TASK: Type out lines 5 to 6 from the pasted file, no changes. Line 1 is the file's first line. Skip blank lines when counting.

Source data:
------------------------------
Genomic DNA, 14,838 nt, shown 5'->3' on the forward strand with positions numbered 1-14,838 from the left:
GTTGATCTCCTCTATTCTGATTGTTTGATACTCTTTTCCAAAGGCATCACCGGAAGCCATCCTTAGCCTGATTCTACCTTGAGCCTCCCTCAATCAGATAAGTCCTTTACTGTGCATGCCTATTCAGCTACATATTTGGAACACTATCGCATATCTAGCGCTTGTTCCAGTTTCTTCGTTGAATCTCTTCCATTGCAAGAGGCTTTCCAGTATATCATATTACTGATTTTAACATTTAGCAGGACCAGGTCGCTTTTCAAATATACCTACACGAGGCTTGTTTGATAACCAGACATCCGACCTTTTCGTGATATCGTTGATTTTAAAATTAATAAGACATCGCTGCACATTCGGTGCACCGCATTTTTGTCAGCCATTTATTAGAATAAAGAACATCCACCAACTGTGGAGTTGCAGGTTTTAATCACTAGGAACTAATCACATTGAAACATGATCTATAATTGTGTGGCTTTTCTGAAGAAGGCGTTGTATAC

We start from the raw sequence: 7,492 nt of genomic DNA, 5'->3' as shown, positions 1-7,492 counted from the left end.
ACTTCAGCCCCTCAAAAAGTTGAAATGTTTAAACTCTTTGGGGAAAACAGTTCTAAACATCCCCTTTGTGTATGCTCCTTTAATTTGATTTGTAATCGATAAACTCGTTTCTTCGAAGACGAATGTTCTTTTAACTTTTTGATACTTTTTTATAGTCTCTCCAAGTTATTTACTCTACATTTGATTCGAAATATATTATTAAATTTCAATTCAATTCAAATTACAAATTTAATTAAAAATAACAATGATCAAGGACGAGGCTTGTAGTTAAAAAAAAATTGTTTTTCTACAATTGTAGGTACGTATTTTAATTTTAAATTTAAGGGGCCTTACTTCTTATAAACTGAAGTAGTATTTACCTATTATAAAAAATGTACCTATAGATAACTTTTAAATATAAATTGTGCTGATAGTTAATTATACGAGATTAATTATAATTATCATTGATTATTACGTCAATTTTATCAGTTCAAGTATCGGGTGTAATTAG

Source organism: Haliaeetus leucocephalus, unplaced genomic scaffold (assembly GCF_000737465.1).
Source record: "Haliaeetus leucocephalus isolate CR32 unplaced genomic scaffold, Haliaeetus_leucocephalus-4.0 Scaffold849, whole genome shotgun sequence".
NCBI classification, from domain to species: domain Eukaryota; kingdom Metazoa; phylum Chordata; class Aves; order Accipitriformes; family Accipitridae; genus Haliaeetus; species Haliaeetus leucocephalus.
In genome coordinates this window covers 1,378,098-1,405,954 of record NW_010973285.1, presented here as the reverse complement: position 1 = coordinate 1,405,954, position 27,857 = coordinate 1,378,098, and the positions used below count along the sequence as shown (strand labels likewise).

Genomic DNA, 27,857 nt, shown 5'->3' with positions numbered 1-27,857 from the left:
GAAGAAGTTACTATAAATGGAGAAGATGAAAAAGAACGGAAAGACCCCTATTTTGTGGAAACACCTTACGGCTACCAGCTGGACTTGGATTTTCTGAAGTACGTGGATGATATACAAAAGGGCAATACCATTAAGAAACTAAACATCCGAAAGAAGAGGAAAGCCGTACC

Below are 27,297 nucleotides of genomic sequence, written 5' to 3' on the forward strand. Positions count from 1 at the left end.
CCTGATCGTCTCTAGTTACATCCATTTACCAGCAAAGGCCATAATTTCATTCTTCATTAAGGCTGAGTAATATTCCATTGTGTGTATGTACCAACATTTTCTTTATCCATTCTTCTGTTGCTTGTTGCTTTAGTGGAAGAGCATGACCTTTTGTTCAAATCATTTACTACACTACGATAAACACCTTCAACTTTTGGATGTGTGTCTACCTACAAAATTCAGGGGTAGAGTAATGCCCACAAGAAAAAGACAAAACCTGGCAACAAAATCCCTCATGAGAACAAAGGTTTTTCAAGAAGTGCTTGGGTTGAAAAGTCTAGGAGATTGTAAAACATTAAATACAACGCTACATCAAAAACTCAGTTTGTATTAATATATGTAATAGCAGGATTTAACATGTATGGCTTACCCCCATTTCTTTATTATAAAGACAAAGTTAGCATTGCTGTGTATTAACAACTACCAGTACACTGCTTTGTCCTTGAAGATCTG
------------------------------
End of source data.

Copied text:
Source organism: Haliaeetus leucocephalus, unplaced genomic scaffold (assembly GCF_000737465.1).
Source record: "Haliaeetus leucocephalus isolate CR32 unplaced genomic scaffold, Haliaeetus_leucocephalus-4.0 Scaffold849, whole genome shotgun sequence".